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Discussion on Research Study: Campylobacter associated chronic diarrhea

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Robert N. Oglesby DVM
Username: dro

Post Number: 22888
Registered: 1-1997
Posted on Thursday, Apr 30, 2009 - 8:20 am:   Edit PostPrint Post

This case found a association between the presence of Campylobacter and diarrhea that then responded following the use of an appropriate antibiotic. The take home message here is that diarrhea often requires repeated attempts to find the pathogen and that a spectrum of culture techniques: aerobic, anerobic, and microaerobic are needed sometimes.

J Vet Diagn Invest. 2009 Mar;21(2):266-9.
Isolation of Campylobacter fetus subspecies fetus in a two-year-old Quarterhorse with chronic diarrhea of an undetermined etiology.

Hurcombe SD, Fox JG, Kohn CW.

Department of Veterinary Clinical Sciences, College of Veterinary Medicine, The Ohio State University, Columbus, OH 43210.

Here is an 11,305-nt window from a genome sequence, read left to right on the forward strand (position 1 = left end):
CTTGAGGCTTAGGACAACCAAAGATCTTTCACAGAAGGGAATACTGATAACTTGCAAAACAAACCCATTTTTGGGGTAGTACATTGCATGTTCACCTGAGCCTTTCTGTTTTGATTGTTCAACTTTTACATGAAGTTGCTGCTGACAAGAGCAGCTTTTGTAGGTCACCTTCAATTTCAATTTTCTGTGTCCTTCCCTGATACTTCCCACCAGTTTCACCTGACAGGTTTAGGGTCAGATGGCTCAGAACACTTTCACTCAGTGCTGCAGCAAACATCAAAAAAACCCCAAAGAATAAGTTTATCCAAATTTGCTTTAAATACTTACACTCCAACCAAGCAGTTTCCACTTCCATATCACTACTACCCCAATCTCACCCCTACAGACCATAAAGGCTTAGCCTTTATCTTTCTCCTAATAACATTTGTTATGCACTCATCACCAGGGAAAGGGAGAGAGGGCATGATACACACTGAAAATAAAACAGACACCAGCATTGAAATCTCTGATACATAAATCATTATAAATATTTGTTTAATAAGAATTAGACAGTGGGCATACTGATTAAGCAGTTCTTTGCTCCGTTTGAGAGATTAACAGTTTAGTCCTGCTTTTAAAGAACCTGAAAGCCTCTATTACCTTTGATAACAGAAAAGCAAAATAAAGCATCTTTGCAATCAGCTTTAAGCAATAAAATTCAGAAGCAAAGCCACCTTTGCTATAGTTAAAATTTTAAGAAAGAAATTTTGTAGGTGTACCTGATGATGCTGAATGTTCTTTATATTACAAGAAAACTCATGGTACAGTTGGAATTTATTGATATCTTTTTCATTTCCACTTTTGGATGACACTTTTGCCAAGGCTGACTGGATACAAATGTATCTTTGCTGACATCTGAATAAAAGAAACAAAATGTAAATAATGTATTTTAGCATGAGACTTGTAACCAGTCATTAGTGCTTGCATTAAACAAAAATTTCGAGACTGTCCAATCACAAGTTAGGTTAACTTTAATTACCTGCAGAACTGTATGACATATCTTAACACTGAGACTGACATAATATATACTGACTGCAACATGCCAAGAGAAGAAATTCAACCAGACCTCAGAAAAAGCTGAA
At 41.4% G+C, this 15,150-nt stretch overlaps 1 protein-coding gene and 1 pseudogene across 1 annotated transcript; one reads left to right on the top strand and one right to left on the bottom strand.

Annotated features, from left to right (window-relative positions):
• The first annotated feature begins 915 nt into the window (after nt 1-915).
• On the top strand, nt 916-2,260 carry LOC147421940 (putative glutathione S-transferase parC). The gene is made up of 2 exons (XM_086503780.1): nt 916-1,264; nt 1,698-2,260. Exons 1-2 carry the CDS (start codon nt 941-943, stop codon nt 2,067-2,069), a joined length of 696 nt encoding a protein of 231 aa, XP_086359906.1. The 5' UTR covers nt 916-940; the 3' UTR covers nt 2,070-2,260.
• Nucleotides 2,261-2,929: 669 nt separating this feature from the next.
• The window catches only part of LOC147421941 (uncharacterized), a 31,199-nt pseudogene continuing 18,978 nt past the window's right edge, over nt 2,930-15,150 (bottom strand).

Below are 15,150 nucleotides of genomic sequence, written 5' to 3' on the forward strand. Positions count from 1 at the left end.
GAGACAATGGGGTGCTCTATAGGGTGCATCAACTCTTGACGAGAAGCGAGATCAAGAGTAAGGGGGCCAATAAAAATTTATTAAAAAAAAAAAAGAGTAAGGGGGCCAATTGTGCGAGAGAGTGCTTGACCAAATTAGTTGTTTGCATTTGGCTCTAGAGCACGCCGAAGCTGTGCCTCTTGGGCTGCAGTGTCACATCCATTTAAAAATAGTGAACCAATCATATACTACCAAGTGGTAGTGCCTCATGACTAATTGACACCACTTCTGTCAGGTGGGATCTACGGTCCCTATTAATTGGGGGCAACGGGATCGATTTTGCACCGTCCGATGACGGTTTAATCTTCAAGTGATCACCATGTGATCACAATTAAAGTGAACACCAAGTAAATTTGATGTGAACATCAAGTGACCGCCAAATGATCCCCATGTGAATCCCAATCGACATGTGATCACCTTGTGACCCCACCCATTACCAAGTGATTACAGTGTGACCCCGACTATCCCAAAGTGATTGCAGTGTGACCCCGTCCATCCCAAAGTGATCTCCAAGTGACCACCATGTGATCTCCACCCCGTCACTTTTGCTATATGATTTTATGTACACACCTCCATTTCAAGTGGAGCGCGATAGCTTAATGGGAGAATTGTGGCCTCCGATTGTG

A 2-year-old Quarterhorse was evaluated for chronic diarrhea and weight loss of 5 weeks duration after numerous diagnostic tests failed to identify an underlying cause. Historically, the horse was housed at pasture where human household waste vehicles were routinely cleaned and the effluent could run onto the field. Physical examination revealed poor body condition and frequent high-volume diarrhea. Diagnostic testing for Salmonella spp., endoparasites, Cryptosporidium spp., Clostridium spp., and diffuse infiltrative bowel disease were negative. Rectal tissue histopathology failed to identify Mycobacterium spp., spirochetal organisms, or submucosal infiltration with cells. Rectal tissue biopsy and a fresh fecal sample identified numerous Campylobacter organisms with microaerobic culture. Molecular testing revealed the species as Campylobacter fetus subsp. fetus as a possible organism associated with large bowel disease in this filly. The organism was sensitive to fluoroquinolone antimicrobials in vitro. The filly responded transiently to therapy, forming discrete fecal balls after 72 hr of treatment. At 5 months follow-up, the horse had gained weight, was alert and responsive, but reverted back to having soft "cow-pie" feces. Reculture of the feces at 9 months failed to identify any Campylobacter organisms. To the authors' knowledge, this is the first report to identify C. fetus subsp. fetus from feces and tissue of a horse with the use of molecular methods. This organism could play a role in the etiology of chronic diarrhea in horses.
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